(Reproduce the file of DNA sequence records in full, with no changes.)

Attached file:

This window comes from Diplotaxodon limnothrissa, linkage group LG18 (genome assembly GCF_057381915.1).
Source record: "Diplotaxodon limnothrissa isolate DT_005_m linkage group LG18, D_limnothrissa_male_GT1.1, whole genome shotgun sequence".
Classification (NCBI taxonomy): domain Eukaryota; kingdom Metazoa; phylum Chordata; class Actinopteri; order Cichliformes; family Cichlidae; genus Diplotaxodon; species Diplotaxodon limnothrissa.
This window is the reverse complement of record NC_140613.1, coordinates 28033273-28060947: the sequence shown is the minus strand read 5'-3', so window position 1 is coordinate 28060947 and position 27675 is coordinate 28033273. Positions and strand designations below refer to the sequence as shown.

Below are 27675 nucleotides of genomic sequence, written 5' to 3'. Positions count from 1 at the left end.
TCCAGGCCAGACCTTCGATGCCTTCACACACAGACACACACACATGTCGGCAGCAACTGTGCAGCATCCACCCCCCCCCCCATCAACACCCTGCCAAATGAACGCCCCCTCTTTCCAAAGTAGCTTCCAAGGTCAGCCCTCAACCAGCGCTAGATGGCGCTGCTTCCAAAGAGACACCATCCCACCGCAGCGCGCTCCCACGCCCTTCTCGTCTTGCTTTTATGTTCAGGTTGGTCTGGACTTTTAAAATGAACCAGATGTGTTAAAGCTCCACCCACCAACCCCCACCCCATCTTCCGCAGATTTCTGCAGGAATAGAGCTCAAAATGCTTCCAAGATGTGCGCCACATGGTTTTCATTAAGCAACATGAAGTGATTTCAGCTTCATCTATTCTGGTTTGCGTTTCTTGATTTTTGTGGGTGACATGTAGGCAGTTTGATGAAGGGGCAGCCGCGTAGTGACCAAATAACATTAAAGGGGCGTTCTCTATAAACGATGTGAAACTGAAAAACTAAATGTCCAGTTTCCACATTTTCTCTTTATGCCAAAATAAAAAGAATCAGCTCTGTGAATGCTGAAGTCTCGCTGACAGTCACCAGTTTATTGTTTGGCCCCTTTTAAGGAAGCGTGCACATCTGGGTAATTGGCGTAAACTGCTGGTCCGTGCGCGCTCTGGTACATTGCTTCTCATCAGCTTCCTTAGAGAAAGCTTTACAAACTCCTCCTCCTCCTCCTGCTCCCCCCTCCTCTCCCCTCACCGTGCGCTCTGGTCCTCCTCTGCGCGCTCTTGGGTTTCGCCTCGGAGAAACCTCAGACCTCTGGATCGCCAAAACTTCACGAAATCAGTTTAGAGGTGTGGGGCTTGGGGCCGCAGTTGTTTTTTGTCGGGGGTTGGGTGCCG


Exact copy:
This window comes from Diplotaxodon limnothrissa, linkage group LG18 (genome assembly GCF_057381915.1).
Source record: "Diplotaxodon limnothrissa isolate DT_005_m linkage group LG18, D_limnothrissa_male_GT1.1, whole genome shotgun sequence".
Classification (NCBI taxonomy): domain Eukaryota; kingdom Metazoa; phylum Chordata; class Actinopteri; order Cichliformes; family Cichlidae; genus Diplotaxodon; species Diplotaxodon limnothrissa.
This window is the reverse complement of record NC_140613.1, coordinates 28033273-28060947: the sequence shown is the minus strand read 5'-3', so window position 1 is coordinate 28060947 and position 27675 is coordinate 28033273. Positions and strand designations below refer to the sequence as shown.

Below are 27675 nucleotides of genomic sequence, written 5' to 3'. Positions count from 1 at the left end.
TCCAGGCCAGACCTTCGATGCCTTCACACACAGACACACACACATGTCGGCAGCAACTGTGCAGCATCCACCCCCCCCCCCATCAACACCCTGCCAAATGAACGCCCCCTCTTTCCAAAGTAGCTTCCAAGGTCAGCCCTCAACCAGCGCTAGATGGCGCTGCTTCCAAAGAGACACCATCCCACCGCAGCGCGCTCCCACGCCCTTCTCGTCTTGCTTTTATGTTCAGGTTGGTCTGGACTTTTAAAATGAACCAGATGTGTTAAAGCTCCACCCACCAACCCCCACCCCATCTTCCGCAGATTTCTGCAGGAATAGAGCTCAAAATGCTTCCAAGATGTGCGCCACATGGTTTTCATTAAGCAACATGAAGTGATTTCAGCTTCATCTATTCTGGTTTGCGTTTCTTGATTTTTGTGGGTGACATGTAGGCAGTTTGATGAAGGGGCAGCCGCGTAGTGACCAAATAACATTAAAGGGGCGTTCTCTATAAACGATGTGAAACTGAAAAACTAAATGTCCAGTTTCCACATTTTCTCTTTATGCCAAAATAAAAAGAATCAGCTCTGTGAATGCTGAAGTCTCGCTGACAGTCACCAGTTTATTGTTTGGCCCCTTTTAAGGAAGCGTGCACATCTGGGTAATTGGCGTAAACTGCTGGTCCGTGCGCGCTCTGGTACATTGCTTCTCATCAGCTTCCTTAGAGAAAGCTTTACAAACTCCTCCTCCTCCTCCTGCTCCCCCCTCCTCTCCCCTCACCGTGCGCTCTGGTCCTCCTCTGCGCGCTCTTGGGTTTCGCCTCGGAGAAACCTCAGACCTCTGGATCGCCAAAACTTCACGAAATCAGTTTAGAGGTGTGGGGCTTGGGGCCGCAGTTGTTTTTTGTCGGGGGTTGGGTGCCG